A Wonderland and the History Behind It

I think what has captivated me the most, is the magical world that movies portray that intrigues the childlike imagination. It allows me to dream of a different place that is beautiful and beyond corruption. I never knew of the history of the snow globe until I looked it up and found what is listed below.

The wonderment of creativity, which seems to defy logic in the fact that it (the image, the liquid, the ‘snow’, etc.) can coexist together… When I would gaze at my collection, I would be in amazement of how it could be created without causing a massive mess. It is like an advanced puzzle that only a genius could figure out, yet, only the wild and vivid imagination could admire.

To see the full background ofsnow globes, please check out Wikipedia info: click here Below is what Wikipedia has to say about the History:

Precisely when the first snow globe, also called a waterglobe or snowdome, was made remains unclear, but they appear to date from France during the early 1800s. They may have appeared as a successor to the glass paperweight, which became popular a few years earlier. Snow globes appeared at the Paris Universal Expo in 1878, and by 1879, at least five companies were producing snow globes and selling them throughout Europe.

A girl shaking a snow globe.

A girl shaking a snow globe.

 In 1889, a snow globe containing a model of the newly built Eiffel Tower was produced to commemorate the International Exposition in Paris, which marked the centenary of the French Revolution. This globe quickly became a favourite souvenir for attendees.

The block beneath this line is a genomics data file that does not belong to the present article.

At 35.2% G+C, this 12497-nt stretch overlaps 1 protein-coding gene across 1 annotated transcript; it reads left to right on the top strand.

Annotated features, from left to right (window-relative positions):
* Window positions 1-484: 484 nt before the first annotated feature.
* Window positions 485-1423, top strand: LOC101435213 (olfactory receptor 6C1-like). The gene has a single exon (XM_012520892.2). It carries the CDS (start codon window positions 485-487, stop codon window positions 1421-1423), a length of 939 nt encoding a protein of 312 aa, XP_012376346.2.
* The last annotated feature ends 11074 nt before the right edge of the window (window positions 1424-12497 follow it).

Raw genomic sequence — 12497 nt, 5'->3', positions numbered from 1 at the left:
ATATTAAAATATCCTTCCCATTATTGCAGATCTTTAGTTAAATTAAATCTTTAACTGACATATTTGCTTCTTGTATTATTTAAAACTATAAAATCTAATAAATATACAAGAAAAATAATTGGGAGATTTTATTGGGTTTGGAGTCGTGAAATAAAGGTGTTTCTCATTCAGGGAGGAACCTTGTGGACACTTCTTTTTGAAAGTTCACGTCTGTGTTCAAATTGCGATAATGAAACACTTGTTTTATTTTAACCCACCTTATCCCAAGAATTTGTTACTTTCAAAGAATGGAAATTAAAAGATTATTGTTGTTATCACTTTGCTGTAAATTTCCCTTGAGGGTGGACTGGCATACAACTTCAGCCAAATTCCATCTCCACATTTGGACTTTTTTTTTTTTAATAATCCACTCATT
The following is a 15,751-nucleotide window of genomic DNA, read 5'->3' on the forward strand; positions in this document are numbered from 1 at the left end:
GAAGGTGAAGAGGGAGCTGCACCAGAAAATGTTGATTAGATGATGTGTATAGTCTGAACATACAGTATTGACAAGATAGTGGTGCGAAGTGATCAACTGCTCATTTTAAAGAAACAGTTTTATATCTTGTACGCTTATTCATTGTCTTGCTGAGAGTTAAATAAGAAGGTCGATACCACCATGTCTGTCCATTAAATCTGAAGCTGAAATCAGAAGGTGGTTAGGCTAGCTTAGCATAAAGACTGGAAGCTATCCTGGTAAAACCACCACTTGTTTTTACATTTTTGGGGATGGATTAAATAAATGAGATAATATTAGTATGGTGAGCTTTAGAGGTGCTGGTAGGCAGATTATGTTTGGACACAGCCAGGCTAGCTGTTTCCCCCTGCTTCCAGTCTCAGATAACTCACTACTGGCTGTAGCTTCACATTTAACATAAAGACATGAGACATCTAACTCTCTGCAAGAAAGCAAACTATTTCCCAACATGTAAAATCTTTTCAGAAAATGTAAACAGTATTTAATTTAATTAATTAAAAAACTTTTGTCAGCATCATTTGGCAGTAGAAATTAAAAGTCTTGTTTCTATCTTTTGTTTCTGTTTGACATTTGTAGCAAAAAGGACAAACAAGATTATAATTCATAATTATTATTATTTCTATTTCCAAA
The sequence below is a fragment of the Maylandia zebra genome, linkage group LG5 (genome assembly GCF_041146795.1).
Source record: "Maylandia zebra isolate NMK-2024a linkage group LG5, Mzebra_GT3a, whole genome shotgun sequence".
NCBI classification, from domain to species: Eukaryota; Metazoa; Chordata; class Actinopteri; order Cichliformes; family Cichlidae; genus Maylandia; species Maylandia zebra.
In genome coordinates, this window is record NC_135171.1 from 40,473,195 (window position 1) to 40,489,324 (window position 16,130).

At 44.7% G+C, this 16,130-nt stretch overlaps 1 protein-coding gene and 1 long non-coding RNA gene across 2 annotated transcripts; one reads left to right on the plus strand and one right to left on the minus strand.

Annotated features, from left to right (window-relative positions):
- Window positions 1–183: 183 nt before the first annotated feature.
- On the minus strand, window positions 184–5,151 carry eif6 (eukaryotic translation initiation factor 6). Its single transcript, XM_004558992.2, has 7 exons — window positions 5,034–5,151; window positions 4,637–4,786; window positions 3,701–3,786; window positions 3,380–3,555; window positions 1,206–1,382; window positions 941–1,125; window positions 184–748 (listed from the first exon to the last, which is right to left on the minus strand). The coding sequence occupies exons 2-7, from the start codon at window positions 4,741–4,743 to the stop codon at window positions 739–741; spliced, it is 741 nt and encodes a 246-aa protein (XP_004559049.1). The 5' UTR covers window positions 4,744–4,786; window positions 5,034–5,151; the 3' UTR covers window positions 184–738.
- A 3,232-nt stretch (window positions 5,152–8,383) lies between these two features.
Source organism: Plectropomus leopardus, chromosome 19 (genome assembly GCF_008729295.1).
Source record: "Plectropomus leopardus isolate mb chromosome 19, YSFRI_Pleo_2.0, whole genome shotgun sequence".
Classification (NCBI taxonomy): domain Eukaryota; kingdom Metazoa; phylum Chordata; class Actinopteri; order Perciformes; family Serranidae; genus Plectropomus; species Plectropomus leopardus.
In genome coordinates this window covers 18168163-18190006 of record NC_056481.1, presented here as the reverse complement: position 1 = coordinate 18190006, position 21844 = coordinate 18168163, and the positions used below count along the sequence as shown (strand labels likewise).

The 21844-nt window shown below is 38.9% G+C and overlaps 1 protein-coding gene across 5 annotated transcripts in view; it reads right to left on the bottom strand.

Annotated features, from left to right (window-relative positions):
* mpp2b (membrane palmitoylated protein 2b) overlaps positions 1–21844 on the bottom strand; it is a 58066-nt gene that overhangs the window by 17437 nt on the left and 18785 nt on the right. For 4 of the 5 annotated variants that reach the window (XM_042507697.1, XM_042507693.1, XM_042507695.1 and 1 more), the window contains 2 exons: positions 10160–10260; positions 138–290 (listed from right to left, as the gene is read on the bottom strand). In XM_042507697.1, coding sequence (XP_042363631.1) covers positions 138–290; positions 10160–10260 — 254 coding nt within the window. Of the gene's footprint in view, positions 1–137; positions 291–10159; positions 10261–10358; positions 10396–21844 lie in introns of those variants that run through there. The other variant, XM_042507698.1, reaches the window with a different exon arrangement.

Snow globes became popular in England during the Victorian era and, in the early 1920s, crossed the Atlantic to the United States of America where they became a popular collectors item. Many of these globes were produced by Atlas Crystal Works, which had factories in Germany and America.

In the United States, the first snow globe-related patent was granted in 1927 to Joseph Garaja of Pittsburgh, Pennsylvania. In 1929, Garaja convinced Novelty Pool Ornaments to manufacture a fish version underwater.

In America, during the 1940s, snow globes were often used for advertising. In Europe, during the 1940s and 1950s, religious snow globes were common gifts for Catholic children. Snow globes have appeared in a number of film scenes, the most famous of which is the opening of the 1941 classic Citizen Kane.

In the 1950s the globes, which were previously of glass construction, became available in plastic. Currently, there are many different types of snow globes available. These globes are produced by a number of countries and range from the mass produced versions of Hong Kong and China to the finely crafted types still produced in West Germany. Snow globes feature diverse scenes, ranging from the typical holiday souvenirs to more eclectic collectibles featuring Christmas scenes, Disney characters, popular icons, animals, military figures, historical scenes, etc. Snow globes have even been used for election campaigns.

So, there you have it… the History of my fascination!

Advertisements

~ by truthoughts on May 15, 2008.

Leave a Reply

Fill in your details below or click an icon to log in:

WordPress.com Logo

You are commenting using your WordPress.com account. Log Out / Change )

Twitter picture

You are commenting using your Twitter account. Log Out / Change )

Facebook photo

You are commenting using your Facebook account. Log Out / Change )

Google+ photo

You are commenting using your Google+ account. Log Out / Change )

Connecting to %s

 
%d bloggers like this: